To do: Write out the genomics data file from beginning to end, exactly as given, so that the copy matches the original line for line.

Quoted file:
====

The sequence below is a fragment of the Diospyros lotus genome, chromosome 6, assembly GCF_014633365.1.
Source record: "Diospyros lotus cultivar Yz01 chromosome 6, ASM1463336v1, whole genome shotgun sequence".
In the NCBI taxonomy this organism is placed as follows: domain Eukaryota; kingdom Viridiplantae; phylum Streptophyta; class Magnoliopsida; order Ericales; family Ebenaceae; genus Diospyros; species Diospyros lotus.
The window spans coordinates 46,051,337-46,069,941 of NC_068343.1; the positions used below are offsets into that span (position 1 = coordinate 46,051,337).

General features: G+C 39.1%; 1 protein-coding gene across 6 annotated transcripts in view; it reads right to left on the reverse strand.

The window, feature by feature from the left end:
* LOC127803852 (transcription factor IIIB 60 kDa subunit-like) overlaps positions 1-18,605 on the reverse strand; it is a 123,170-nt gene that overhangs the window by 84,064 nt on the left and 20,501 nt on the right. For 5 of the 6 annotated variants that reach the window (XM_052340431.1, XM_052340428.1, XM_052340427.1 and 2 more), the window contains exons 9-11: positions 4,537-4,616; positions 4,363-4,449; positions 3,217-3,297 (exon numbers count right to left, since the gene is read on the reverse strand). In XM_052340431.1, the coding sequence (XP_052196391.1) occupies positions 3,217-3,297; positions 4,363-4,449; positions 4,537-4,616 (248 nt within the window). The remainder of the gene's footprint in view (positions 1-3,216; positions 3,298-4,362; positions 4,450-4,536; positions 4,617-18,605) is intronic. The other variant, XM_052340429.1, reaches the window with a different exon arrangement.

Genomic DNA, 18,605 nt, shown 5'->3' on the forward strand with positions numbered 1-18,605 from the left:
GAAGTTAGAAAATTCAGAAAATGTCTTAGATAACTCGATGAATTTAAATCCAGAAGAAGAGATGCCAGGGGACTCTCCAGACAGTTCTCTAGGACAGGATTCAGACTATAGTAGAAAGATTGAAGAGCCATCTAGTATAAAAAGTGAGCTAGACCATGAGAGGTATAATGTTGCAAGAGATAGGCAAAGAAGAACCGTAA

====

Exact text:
The sequence below is a fragment of the Diospyros lotus genome, chromosome 6, assembly GCF_014633365.1.
Source record: "Diospyros lotus cultivar Yz01 chromosome 6, ASM1463336v1, whole genome shotgun sequence".
In the NCBI taxonomy this organism is placed as follows: domain Eukaryota; kingdom Viridiplantae; phylum Streptophyta; class Magnoliopsida; order Ericales; family Ebenaceae; genus Diospyros; species Diospyros lotus.
The window spans coordinates 46,051,337-46,069,941 of NC_068343.1; the positions used below are offsets into that span (position 1 = coordinate 46,051,337).

General features: G+C 39.1%; 1 protein-coding gene across 6 annotated transcripts in view; it reads right to left on the reverse strand.

The window, feature by feature from the left end:
* LOC127803852 (transcription factor IIIB 60 kDa subunit-like) overlaps positions 1-18,605 on the reverse strand; it is a 123,170-nt gene that overhangs the window by 84,064 nt on the left and 20,501 nt on the right. For 5 of the 6 annotated variants that reach the window (XM_052340431.1, XM_052340428.1, XM_052340427.1 and 2 more), the window contains exons 9-11: positions 4,537-4,616; positions 4,363-4,449; positions 3,217-3,297 (exon numbers count right to left, since the gene is read on the reverse strand). In XM_052340431.1, the coding sequence (XP_052196391.1) occupies positions 3,217-3,297; positions 4,363-4,449; positions 4,537-4,616 (248 nt within the window). The remainder of the gene's footprint in view (positions 1-3,216; positions 3,298-4,362; positions 4,450-4,536; positions 4,617-18,605) is intronic. The other variant, XM_052340429.1, reaches the window with a different exon arrangement.

Genomic DNA, 18,605 nt, shown 5'->3' on the forward strand with positions numbered 1-18,605 from the left:
GAAGTTAGAAAATTCAGAAAATGTCTTAGATAACTCGATGAATTTAAATCCAGAAGAAGAGATGCCAGGGGACTCTCCAGACAGTTCTCTAGGACAGGATTCAGACTATAGTAGAAAGATTGAAGAGCCATCTAGTATAAAAAGTGAGCTAGACCATGAGAGGTATAATGTTGCAAGAGATAGGCAAAGAAGAACCGTAA